Reproductive technology's values flawed - Catholic Courier

Reproductive technology’s values flawed

At the beginning of the 21st century, it is impossible to avoid news reports on the subject of the “changing American family” — high rates of cohabitation, out-of wedlock parenting, same-sex marriage debates. One lesser-noted phenomenon, changing people’s experience of family from the inside out, is the increasing use of assisted reproductive technologies (“ARTs”).
Many people, including many Catholics, are unaware of the church’s moral responses to these practices. Many find it difficult to imagine that our faith would have moral objections to married couples “making babies” by any means. Yet the church does firmly object. Church documents such as Donum Vitae and Evangelium Vitae explain the arguments against substituting a technological act for married love as the source of procreation. The ART industry tends to “commodify” children, and ART processes also may involve freezing, destroying or donating (for experiments) embryos “left over” from clients.
Another Catholic perspective on ARTs concerns their effects upon the family, and by extension, society. Parts of this teaching will appeal immediately to our common sense. Other parts require one to accept that there is holy mystery in God’s choosing to bring human life into being in one manner and not another.
Catholic social teaching calls the family the “first natural community.” As such, the family ought to be the prototype of a good society. At a very basic level, Catholic teaching holds that good social life requires every person to regard every other person as a gift from God.
Catholics recognize that human beings are destined to live socially. We are meant not only to live in community, but to find in service to others the very meaning of our life, just as Jesus’ life was characterized and crowned by his service to others.
Families are to form human beings for this manner of social living. They do this in part when they form children by an act of the most profound and intimate love between the parents. Children so conceived are, from their very beginning, the gifts and fruits of this love. Children so conceived may be desired but cannot be “demanded.”
The ART industry is helping to blot out the notion that people ought to be accepted simply for who they are; rather, via ARTs, children’s traits may increasingly be selected. More commonly, each year in the United States, thousands of paid donors possessing currently desired traits sell their eggs or their sperm to fertility clinics to be purchased by individuals and couples.
ARTs pose a second threat to building families who may serve as the prototype of a good society. Strong societies contain as many individuals as possible who are reared in stable, nurturing environments. Today, a vast amount of social-science research indicates that the very best environment for children includes stable, married parents.
By their very nature, ARTs separate procreation from marriage physically. But they also accomplish this socially. Anyone — any individual or couple, single or married, young or old, heterosexual or homosexual — can buy sperm or eggs or even a custom-made embryo in the United States. The ART industry is regularly and deliberately placing children in situations known to cause problems for them and for society.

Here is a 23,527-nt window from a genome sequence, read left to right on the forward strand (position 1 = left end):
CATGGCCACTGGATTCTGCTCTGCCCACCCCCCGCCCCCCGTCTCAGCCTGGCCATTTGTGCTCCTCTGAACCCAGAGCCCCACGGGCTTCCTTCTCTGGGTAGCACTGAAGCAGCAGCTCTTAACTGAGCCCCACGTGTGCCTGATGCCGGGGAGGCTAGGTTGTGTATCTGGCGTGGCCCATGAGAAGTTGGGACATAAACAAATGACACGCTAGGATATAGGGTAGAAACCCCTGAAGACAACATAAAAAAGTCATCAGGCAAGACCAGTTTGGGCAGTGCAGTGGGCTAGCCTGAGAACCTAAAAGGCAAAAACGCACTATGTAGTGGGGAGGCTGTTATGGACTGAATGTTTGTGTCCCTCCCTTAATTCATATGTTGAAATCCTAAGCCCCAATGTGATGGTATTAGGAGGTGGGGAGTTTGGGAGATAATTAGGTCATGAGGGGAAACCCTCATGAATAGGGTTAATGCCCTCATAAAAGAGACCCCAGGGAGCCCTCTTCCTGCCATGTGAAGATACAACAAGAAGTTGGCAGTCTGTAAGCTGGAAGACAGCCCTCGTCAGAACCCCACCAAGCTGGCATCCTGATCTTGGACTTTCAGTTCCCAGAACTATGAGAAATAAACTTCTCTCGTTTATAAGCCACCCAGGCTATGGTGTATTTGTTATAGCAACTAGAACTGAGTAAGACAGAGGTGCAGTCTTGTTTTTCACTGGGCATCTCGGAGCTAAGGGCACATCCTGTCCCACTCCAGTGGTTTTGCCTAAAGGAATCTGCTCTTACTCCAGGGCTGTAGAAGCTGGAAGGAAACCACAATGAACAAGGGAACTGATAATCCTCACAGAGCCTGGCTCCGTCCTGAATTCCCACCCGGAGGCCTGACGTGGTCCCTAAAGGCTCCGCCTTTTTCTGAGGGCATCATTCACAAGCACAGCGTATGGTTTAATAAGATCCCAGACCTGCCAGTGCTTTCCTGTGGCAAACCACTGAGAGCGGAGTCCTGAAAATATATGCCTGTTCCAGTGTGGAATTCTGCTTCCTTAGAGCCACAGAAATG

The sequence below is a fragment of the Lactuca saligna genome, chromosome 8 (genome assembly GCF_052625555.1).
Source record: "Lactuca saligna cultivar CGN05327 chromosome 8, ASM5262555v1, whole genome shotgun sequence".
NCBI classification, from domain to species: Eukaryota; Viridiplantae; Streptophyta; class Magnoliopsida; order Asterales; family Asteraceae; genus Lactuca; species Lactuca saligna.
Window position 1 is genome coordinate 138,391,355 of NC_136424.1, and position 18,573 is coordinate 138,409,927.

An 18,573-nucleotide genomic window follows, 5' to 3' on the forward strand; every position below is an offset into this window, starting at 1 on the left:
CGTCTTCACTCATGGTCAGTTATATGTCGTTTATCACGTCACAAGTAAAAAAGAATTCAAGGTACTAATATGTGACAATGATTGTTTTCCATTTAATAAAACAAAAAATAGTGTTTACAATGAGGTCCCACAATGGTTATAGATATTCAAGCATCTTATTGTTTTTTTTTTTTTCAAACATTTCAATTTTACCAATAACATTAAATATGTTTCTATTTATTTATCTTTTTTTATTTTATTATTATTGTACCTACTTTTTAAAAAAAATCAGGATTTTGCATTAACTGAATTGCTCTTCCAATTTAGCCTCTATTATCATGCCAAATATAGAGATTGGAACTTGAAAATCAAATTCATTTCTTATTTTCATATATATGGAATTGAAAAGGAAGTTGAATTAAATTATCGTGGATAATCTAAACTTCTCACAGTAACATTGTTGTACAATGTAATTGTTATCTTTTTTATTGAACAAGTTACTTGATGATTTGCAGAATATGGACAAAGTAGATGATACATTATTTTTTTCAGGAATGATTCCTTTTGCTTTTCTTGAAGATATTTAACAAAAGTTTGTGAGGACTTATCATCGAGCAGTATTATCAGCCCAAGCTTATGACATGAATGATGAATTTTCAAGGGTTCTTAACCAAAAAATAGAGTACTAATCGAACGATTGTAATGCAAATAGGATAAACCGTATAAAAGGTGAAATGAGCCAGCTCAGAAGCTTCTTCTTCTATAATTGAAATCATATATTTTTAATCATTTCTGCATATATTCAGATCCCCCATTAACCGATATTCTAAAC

A second aspect of Catholic social teaching on the family also is directly contradicted by the practice of ARTs: that the family based on marriage is the sanctuary of life, the place where life can best be welcomed and protected. Some embryos produced through ARTs are directly killed if they are the “wrong sex” or have the “wrong genes” following pre-implantation genetic diagnosis, or simply don’t seem to be growing as vigorously as their siblings in the petri dish. Some embryos die while frozen, or upon being thawed. Some are aborted during the fetal stage if “too many” children begin to grow in their mother’s womb. Some unused embryos are discarded once parents have reached their desired family or have given up trying to have a child.
Furthermore, we increasingly know that even those embryos who “make it” are subjected to serious risks. Very little testing was undertaken regarding the safety of in-vitro fertilization and related practices before these were offered commercially. Scientific literature over the last several years has begun to document the high rates of disabilities suffered from multiple-gestation births from ARTs; more than 38 percent of all ART births are of multiples. This figure does not account for the many additional ART pregnancies that began as multiple but were “reduced” before birth. Even “singleton” ART children seem to have higher rates of some rare genetic disorders than are found among natural births. These facts, coming to light only recently, underscore how ARTs may erode the notion of the family as the very sanctuary of human life.
Many people have difficulty understanding how an industry seemingly dedicated to providing children could run afoul of Catholic social teaching about the well-being of families. Human beings naturally desire children. A married couple may easily come to think of procreation as a “right.”
Thousands of fertility services will do everything scientifically possible to produce children for them. But a closer look at the practices and values of the ART industry shows how it contradicts the real goods of the family and of society.
The flawed values and practices in ARTs are less widely known and understood than they should be. Spiritual strength and reverence for the mystery of God’s plan for creation will need to sustain us at times when our merely human reason and strength are not enough to resist this temptation. Helen Alvaré is an associate professor of law at The Catholic University of America’s Columbus School of Law in Washington, D.C.

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